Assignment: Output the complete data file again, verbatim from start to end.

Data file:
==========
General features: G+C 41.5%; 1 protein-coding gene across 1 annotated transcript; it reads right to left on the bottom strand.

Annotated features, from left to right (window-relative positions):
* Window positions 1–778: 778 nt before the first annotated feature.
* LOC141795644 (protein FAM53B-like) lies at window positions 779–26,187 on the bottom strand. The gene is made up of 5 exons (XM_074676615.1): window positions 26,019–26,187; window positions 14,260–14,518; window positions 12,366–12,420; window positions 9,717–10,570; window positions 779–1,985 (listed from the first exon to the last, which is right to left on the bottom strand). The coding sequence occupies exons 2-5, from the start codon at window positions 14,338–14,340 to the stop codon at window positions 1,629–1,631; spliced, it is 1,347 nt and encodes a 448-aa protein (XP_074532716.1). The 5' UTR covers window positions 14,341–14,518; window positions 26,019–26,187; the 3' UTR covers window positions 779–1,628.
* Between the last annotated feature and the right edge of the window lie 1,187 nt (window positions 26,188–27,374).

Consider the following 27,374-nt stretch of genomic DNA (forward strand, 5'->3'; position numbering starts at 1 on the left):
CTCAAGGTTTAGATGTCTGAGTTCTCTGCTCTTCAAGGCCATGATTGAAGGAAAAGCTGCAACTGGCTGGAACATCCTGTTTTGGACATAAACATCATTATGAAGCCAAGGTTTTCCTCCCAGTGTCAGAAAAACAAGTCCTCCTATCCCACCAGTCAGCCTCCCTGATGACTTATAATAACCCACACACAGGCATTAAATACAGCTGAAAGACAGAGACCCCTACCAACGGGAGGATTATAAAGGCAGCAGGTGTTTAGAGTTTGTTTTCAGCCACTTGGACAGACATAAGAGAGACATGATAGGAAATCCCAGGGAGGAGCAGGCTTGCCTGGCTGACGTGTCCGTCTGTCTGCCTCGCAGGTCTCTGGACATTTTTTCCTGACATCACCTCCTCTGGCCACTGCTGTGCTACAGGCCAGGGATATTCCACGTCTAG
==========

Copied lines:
General features: G+C 41.5%; 1 protein-coding gene across 1 annotated transcript; it reads right to left on the bottom strand.

Annotated features, from left to right (window-relative positions):
* Window positions 1–778: 778 nt before the first annotated feature.
* LOC141795644 (protein FAM53B-like) lies at window positions 779–26,187 on the bottom strand. The gene is made up of 5 exons (XM_074676615.1): window positions 26,019–26,187; window positions 14,260–14,518; window positions 12,366–12,420; window positions 9,717–10,570; window positions 779–1,985 (listed from the first exon to the last, which is right to left on the bottom strand). The coding sequence occupies exons 2-5, from the start codon at window positions 14,338–14,340 to the stop codon at window positions 1,629–1,631; spliced, it is 1,347 nt and encodes a 448-aa protein (XP_074532716.1). The 5' UTR covers window positions 14,341–14,518; window positions 26,019–26,187; the 3' UTR covers window positions 779–1,628.
* Between the last annotated feature and the right edge of the window lie 1,187 nt (window positions 26,188–27,374).

Consider the following 27,374-nt stretch of genomic DNA (forward strand, 5'->3'; position numbering starts at 1 on the left):
CTCAAGGTTTAGATGTCTGAGTTCTCTGCTCTTCAAGGCCATGATTGAAGGAAAAGCTGCAACTGGCTGGAACATCCTGTTTTGGACATAAACATCATTATGAAGCCAAGGTTTTCCTCCCAGTGTCAGAAAAACAAGTCCTCCTATCCCACCAGTCAGCCTCCCTGATGACTTATAATAACCCACACACAGGCATTAAATACAGCTGAAAGACAGAGACCCCTACCAACGGGAGGATTATAAAGGCAGCAGGTGTTTAGAGTTTGTTTTCAGCCACTTGGACAGACATAAGAGAGACATGATAGGAAATCCCAGGGAGGAGCAGGCTTGCCTGGCTGACGTGTCCGTCTGTCTGCCTCGCAGGTCTCTGGACATTTTTTCCTGACATCACCTCCTCTGGCCACTGCTGTGCTACAGGCCAGGGATATTCCACGTCTAG